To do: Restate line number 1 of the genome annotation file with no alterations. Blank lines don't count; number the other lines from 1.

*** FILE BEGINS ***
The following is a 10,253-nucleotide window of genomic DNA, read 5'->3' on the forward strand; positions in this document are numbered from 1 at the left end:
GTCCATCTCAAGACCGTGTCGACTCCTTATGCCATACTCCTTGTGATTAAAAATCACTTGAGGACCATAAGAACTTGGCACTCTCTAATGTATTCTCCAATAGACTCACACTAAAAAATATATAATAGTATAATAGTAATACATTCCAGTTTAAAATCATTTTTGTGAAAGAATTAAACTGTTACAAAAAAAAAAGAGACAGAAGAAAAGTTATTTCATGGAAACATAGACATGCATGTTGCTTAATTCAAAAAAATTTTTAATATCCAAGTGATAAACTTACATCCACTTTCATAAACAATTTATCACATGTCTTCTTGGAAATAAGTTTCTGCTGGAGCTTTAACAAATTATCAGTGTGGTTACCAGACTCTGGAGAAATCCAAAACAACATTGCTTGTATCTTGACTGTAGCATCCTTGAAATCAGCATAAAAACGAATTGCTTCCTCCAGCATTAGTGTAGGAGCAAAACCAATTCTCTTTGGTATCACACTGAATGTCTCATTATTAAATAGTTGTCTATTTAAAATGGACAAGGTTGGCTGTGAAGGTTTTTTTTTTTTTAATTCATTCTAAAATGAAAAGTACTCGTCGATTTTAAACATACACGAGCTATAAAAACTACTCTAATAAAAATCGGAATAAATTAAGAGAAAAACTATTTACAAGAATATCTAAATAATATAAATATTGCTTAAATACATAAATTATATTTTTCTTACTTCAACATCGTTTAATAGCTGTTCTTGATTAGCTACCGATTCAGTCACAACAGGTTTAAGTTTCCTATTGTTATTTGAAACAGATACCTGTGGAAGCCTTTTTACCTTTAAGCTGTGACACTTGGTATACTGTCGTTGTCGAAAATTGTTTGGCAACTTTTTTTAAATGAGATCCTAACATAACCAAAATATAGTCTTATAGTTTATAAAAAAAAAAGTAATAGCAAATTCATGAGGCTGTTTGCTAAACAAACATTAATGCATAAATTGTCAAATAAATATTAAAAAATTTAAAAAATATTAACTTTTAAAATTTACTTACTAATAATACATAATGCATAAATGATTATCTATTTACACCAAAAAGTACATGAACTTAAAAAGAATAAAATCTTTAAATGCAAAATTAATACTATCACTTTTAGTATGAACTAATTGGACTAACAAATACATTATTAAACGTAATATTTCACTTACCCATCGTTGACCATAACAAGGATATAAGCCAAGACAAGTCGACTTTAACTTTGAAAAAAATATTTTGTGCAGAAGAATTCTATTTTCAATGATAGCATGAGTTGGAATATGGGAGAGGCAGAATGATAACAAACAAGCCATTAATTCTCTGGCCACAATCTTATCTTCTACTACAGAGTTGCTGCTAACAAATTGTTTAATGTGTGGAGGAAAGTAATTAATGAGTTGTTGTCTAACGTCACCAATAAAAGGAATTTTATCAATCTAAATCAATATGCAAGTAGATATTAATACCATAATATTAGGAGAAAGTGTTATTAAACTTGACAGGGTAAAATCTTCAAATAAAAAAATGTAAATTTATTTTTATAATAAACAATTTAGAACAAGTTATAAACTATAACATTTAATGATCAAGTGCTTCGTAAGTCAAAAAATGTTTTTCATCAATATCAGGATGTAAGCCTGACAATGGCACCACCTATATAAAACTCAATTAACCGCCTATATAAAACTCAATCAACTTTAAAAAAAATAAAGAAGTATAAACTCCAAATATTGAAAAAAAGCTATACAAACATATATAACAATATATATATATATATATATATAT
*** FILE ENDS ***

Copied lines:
The following is a 10,253-nucleotide window of genomic DNA, read 5'->3' on the forward strand; positions in this document are numbered from 1 at the left end: